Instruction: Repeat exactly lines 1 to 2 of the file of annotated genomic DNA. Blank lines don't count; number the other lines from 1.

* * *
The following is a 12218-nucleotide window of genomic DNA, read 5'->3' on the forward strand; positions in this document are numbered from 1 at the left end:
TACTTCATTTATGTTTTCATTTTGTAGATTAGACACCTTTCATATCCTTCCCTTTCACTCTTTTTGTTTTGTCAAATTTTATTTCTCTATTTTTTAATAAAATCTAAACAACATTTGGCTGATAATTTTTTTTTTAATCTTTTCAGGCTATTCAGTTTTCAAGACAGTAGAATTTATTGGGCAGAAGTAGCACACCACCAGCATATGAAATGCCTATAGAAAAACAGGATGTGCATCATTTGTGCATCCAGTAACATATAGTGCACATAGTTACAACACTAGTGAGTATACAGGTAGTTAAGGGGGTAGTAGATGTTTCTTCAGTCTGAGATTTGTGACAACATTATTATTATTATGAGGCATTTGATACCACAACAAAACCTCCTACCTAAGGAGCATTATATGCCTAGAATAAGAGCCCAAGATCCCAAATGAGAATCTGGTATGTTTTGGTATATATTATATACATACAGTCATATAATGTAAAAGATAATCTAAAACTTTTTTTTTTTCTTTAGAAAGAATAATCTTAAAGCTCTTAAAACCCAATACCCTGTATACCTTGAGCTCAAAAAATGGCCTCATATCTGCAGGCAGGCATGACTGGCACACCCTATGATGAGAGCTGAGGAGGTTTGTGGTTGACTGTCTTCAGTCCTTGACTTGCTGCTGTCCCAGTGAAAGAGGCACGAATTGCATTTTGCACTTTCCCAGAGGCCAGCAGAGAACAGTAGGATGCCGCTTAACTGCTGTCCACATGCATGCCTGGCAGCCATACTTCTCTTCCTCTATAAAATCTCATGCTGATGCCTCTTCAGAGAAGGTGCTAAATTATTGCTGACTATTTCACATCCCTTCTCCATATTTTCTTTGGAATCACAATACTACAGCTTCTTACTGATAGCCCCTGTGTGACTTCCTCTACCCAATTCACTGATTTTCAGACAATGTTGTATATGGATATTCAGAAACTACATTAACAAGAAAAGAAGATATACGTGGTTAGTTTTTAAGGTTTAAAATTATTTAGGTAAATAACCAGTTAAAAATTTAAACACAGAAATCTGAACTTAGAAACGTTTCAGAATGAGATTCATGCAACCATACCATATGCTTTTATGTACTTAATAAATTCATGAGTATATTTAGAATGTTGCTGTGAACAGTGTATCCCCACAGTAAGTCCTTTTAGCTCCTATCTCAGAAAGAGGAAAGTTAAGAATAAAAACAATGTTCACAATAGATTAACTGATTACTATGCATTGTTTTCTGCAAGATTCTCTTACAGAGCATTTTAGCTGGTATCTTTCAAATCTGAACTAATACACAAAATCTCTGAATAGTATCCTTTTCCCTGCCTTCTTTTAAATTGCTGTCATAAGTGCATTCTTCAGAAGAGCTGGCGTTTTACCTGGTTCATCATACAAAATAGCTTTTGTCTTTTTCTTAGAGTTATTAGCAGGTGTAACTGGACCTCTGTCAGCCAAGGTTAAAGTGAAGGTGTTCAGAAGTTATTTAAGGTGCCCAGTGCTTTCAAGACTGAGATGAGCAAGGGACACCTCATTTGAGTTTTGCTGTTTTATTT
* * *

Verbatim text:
The following is a 12218-nucleotide window of genomic DNA, read 5'->3' on the forward strand; positions in this document are numbered from 1 at the left end:
TACTTCATTTATGTTTTCATTTTGTAGATTAGACACCTTTCATATCCTTCCCTTTCACTCTTTTTGTTTTGTCAAATTTTATTTCTCTATTTTTTAATAAAATCTAAACAACATTTGGCTGATAATTTTTTTTTTAATCTTTTCAGGCTATTCAGTTTTCAAGACAGTAGAATTTATTGGGCAGAAGTAGCACACCACCAGCATATGAAATGCCTATAGAAAAACAGGATGTGCATCATTTGTGCATCCAGTAACATATAGTGCACATAGTTACAACACTAGTGAGTATACAGGTAGTTAAGGGGGTAGTAGATGTTTCTTCAGTCTGAGATTTGTGACAACATTATTATTATTATGAGGCATTTGATACCACAACAAAACCTCCTACCTAAGGAGCATTATATGCCTAGAATAAGAGCCCAAGATCCCAAATGAGAATCTGGTATGTTTTGGTATATATTATATACATACAGTCATATAATGTAAAAGATAATCTAAAACTTTTTTTTTTTCTTTAGAAAGAATAATCTTAAAGCTCTTAAAACCCAATACCCTGTATACCTTGAGCTCAAAAAATGGCCTCATATCTGCAGGCAGGCATGACTGGCACACCCTATGATGAGAGCTGAGGAGGTTTGTGGTTGACTGTCTTCAGTCCTTGACTTGCTGCTGTCCCAGTGAAAGAGGCACGAATTGCATTTTGCACTTTCCCAGAGGCCAGCAGAGAACAGTAGGATGCCGCTTAACTGCTGTCCACATGCATGCCTGGCAGCCATACTTCTCTTCCTCTATAAAATCTCATGCTGATGCCTCTTCAGAGAAGGTGCTAAATTATTGCTGACTATTTCACATCCCTTCTCCATATTTTCTTTGGAATCACAATACTACAGCTTCTTACTGATAGCCCCTGTGTGACTTCCTCTACCCAATTCACTGATTTTCAGACAATGTTGTATATGGATATTCAGAAACTACATTAACAAGAAAAGAAGATATACGTGGTTAGTTTTTAAGGTTTAAAATTATTTAGGTAAATAACCAGTTAAAAATTTAAACACAGAAATCTGAACTTAGAAACGTTTCAGAATGAGATTCATGCAACCATACCATATGCTTTTATGTACTTAATAAATTCATGAGTATATTTAGAATGTTGCTGTGAACAGTGTATCCCCACAGTAAGTCCTTTTAGCTCCTATCTCAGAAAGAGGAAAGTTAAGAATAAAAACAATGTTCACAATAGATTAACTGATTACTATGCATTGTTTTCTGCAAGATTCTCTTACAGAGCATTTTAGCTGGTATCTTTCAAATCTGAACTAATACACAAAATCTCTGAATAGTATCCTTTTCCCTGCCTTCTTTTAAATTGCTGTCATAAGTGCATTCTTCAGAAGAGCTGGCGTTTTACCTGGTTCATCATACAAAATAGCTTTTGTCTTTTTCTTAGAGTTATTAGCAGGTGTAACTGGACCTCTGTCAGCCAAGGTTAAAGTGAAGGTGTTCAGAAGTTATTTAAGGTGCCCAGTGCTTTCAAGACTGAGATGAGCAAGGGACACCTCATTTGAGTTTTGCTGTTTTATTT